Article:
TITLE: Remembrance and Sustenance
AUTHOR: Eugene Wallingford
DATE: June 24, 2010 8:04 AM
All those things for which
My family and I spent eight days on the road last
week, with a couple of days in the
Jamestown/Williamsburg area of Virginia and then
a few days in Washington, D.C. I'd never spent
more than a couple of hours in my nation's
capital and enjoyed seeing the classic buildings
in which our leaders work and the many monuments
to past leaders and conflicts.
Korean War Veterans Memorial
caught me by surprise. No one ever talks about
this memorial, much like the war itself. I had
no idea what it looked liked, no expectations.
When we came upon it from the rear, I became
curious. Standing amid the soldiers trudging
through a field, I was unnerved. They look
over their shoulders, or they make eye contact
with one another, or they stare ahead, blankly.
This is no sterile monument of while limestone.
It is alive, even as it reminds us of men who
no longer are. When we reached the front of
the memorial, we saw a wreath with a note of
thanks from the Korean people. It brought
tears to my eyes, and to my daughter's.
As touched as I was by the National Mall, most
of my memories of the trip are of artwork we
saw in the several galleries and gardens. I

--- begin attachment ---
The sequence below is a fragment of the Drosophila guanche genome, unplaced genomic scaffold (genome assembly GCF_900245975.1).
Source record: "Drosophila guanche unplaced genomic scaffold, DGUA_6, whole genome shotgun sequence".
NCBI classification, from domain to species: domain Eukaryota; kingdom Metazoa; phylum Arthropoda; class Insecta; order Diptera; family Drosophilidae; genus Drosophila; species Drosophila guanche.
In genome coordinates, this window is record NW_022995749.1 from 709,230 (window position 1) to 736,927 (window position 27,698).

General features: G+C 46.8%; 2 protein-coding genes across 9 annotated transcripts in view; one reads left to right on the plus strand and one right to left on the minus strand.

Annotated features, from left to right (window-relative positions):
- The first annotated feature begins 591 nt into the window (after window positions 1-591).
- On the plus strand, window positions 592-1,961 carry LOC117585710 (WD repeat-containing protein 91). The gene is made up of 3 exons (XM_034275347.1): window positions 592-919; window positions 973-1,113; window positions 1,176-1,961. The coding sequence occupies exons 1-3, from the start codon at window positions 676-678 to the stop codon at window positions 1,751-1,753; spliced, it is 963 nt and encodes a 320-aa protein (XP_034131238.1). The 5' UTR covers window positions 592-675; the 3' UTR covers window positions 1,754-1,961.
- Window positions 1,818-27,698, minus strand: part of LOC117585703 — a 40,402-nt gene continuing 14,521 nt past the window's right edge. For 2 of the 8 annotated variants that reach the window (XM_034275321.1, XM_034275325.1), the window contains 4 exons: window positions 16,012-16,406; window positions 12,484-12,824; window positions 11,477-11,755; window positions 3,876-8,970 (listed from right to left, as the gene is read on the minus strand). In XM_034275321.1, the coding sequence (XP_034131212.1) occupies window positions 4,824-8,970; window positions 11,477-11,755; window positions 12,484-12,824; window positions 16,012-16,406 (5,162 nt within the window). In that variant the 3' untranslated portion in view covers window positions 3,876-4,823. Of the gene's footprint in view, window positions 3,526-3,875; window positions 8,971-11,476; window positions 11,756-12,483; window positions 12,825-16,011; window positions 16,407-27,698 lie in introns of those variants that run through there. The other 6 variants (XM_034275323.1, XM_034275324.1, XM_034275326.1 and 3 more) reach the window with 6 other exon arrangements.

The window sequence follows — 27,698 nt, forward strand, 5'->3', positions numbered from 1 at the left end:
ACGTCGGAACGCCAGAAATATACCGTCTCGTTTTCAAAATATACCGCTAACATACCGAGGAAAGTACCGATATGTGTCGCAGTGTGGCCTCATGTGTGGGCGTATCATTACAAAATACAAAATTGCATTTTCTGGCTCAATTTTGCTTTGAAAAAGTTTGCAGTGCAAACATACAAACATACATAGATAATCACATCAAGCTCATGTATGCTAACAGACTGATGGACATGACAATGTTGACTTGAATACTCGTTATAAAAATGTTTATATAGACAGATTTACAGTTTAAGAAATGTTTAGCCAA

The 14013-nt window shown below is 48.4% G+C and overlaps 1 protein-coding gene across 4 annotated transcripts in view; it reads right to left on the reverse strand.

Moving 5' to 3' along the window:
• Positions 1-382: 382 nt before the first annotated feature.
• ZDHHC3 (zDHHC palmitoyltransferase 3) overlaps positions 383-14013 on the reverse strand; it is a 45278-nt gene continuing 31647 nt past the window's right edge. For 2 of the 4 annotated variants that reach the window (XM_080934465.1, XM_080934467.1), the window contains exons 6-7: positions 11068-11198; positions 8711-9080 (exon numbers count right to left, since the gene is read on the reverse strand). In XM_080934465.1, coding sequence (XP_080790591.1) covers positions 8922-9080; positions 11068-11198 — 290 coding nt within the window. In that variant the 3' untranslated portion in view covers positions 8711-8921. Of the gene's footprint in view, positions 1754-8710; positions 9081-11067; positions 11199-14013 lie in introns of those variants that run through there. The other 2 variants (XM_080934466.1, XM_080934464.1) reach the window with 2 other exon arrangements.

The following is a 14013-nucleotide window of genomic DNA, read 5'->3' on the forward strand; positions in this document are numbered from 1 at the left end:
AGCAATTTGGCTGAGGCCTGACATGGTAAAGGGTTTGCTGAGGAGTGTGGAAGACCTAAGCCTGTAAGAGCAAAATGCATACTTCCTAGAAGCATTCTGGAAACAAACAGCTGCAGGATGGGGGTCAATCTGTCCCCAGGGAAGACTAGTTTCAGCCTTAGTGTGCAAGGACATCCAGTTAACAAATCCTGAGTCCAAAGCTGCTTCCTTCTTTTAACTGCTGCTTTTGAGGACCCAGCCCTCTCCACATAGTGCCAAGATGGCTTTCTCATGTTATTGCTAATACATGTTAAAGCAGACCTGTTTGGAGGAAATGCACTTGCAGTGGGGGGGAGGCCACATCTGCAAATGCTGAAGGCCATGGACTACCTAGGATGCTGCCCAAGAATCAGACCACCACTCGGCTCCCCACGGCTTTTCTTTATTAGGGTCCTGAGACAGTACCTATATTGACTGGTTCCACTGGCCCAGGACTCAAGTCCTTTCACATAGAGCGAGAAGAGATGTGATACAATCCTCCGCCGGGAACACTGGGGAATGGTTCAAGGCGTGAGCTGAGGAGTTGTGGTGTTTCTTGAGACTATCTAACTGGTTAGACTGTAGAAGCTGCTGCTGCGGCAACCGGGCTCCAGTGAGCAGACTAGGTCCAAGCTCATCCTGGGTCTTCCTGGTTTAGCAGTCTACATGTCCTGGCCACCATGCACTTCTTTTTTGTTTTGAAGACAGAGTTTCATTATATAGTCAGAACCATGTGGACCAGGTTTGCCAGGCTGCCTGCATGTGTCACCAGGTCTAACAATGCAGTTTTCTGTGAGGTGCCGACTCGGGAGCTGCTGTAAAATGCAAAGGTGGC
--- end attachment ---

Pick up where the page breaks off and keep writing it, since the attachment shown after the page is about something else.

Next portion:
came to remember how much I like the paintings
of Monet. This time, it was his "The Seine at
Giverny" that gave me the most joy. I learned
how much I enjoy the work of Camille Pissarro,
another of the French impressionists who
redefined what a painting could be and say in
the 1800s. I even saw a few abstract pieces by
whom I quoted
not long ago.
That quote came back to me as I walked amid the
creations of men, oblivious to computer programming
and the debits and credits of department budgets.
What happens happens mostly without me. Indeed.
I left Washington with a new inspiration,
My daughter and I entered one of the gallery rooms
to find a bunch of canvasses filled with blacks,
grays, and whites. "More modern nothingness," I
thought at first. As we absorbed the images,
though, one of us said out loud, "These look like
pictures of the ocean. See here...?" We looked
closer and saw different times of day, different
clouds and fog, horizons crisp and horizons that
were no more than imperceptible points on a
continuum from dark ocean to light sky. Only
upon leaving the room did we learn that these
images were in fact seascapes. "This is modern
art that works for me," said my daughter. I
Sugimoto's seascapes are only one element of his
work. I have many more of his images to discover.
I did not get through my eight days away without
any thoughts of computer science. In the
National Gallery of Art, we ran across this
piece by Edward Ruscha,
I vaguely recall seeing this image many years
ago in a
blog post at Lemonodor,
but this time it grabbed me. My inner programmer
was probably feeling the itch of a few days away
from the keyboard. Perhaps Ruscha has an his
own inner programmer. When I did a Google Image
search to find the link above, I found that he
had also created works from the words
We programmers can make our own art using Lisp,
Self, and Ruby. Our art, like that of Monet,
Pissarro, Sugimoto, and Ruscha, sustains us.
we have no words are lost.
-- Annie Dillard, "Total Eclipse"